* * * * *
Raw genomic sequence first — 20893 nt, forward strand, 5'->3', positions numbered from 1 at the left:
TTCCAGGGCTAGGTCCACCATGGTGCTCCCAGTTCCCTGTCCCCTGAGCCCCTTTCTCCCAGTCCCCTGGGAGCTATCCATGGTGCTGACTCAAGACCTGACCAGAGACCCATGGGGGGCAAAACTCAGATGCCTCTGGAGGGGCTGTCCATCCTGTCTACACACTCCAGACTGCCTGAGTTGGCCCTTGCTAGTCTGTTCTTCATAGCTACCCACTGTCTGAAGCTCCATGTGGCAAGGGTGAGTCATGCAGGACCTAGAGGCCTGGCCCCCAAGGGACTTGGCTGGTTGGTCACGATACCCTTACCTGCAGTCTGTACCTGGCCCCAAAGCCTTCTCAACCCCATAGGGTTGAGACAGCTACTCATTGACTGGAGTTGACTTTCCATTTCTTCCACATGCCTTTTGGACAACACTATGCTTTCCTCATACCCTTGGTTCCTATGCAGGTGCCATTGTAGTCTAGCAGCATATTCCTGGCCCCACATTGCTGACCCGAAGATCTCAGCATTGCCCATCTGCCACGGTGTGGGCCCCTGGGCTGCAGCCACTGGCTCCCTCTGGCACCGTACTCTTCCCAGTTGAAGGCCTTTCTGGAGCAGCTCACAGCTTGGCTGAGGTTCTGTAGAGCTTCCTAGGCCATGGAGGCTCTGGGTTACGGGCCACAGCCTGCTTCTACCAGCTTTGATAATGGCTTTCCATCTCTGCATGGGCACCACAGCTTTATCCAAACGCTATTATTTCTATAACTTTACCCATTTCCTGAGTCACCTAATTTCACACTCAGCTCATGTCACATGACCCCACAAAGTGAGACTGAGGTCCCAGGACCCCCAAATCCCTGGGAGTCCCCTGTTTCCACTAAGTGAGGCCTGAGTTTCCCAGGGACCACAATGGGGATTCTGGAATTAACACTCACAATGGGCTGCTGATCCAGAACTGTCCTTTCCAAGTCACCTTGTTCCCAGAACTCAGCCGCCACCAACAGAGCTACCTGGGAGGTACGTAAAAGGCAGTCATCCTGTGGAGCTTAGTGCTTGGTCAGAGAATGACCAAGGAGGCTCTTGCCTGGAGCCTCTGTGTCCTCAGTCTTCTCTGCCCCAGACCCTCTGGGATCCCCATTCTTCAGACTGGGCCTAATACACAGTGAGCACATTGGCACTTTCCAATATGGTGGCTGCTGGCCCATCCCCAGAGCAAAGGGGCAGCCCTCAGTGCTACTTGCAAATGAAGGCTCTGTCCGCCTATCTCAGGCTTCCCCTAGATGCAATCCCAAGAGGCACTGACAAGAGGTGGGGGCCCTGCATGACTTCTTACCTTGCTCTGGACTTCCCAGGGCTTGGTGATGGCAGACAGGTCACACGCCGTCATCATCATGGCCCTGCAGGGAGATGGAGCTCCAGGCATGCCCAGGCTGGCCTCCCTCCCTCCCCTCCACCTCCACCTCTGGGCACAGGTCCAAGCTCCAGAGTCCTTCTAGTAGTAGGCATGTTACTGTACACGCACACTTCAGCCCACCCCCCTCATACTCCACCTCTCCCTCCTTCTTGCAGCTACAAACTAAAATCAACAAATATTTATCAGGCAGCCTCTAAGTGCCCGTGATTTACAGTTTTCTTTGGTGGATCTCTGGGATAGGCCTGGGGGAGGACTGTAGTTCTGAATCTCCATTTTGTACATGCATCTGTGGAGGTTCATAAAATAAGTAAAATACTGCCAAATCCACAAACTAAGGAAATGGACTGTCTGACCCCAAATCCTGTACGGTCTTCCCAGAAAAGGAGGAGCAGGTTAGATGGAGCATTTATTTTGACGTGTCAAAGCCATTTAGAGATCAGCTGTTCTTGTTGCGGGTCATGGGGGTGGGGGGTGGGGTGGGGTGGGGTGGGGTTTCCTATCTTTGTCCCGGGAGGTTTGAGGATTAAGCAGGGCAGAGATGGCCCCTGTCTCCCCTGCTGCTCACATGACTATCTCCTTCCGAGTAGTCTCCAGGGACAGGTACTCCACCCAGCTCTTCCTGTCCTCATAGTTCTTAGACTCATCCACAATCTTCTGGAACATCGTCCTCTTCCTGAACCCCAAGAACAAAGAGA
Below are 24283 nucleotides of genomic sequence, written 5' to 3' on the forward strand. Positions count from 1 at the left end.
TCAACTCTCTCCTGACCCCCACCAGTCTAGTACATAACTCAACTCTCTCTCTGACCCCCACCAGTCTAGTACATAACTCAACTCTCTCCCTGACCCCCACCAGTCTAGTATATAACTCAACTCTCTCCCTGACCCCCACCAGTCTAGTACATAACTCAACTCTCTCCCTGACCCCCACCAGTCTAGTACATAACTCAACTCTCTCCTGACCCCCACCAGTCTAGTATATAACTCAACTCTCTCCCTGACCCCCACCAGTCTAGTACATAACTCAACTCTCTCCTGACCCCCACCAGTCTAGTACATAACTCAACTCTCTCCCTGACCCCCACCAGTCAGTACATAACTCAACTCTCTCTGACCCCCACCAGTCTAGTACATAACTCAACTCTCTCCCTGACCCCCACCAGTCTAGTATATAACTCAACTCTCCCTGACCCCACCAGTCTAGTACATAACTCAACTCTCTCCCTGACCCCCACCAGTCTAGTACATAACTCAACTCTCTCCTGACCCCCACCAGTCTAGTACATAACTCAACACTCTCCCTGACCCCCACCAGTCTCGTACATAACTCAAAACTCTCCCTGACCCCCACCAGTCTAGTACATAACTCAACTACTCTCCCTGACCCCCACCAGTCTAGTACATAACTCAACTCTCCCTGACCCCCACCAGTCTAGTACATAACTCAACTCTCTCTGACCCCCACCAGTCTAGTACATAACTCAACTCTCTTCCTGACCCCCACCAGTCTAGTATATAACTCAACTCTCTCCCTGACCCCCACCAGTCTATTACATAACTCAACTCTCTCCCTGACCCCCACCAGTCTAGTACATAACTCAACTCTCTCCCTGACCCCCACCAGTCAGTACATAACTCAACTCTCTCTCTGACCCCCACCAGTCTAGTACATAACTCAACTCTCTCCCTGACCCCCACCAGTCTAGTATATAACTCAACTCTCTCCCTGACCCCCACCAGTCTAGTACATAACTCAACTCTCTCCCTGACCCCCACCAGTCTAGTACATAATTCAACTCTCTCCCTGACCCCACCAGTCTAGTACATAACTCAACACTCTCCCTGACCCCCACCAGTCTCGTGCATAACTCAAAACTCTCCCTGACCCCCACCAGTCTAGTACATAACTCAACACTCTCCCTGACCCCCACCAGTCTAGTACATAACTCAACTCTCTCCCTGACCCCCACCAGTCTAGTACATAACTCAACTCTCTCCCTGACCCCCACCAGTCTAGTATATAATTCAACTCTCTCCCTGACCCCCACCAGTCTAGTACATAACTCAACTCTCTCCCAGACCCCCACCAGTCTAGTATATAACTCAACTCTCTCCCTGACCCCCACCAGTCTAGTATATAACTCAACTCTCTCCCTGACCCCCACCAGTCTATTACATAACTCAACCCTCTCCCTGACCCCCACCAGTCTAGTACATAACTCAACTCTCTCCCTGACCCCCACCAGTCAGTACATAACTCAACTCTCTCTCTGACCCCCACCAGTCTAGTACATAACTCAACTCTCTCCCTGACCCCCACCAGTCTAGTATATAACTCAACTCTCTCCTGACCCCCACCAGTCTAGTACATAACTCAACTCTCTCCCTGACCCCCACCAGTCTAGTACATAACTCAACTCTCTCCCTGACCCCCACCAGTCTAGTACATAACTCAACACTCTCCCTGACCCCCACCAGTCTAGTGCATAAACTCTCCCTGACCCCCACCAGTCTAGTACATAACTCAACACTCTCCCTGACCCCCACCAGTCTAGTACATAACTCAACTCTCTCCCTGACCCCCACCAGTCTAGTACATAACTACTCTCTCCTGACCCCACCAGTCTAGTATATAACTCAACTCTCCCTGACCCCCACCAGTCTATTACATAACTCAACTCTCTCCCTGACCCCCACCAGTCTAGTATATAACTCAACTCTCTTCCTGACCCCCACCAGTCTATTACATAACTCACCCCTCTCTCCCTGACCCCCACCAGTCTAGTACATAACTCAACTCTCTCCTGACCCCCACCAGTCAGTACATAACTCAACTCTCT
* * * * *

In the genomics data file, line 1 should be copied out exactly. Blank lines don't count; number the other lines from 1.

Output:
Raw genomic sequence first — 20893 nt, forward strand, 5'->3', positions numbered from 1 at the left: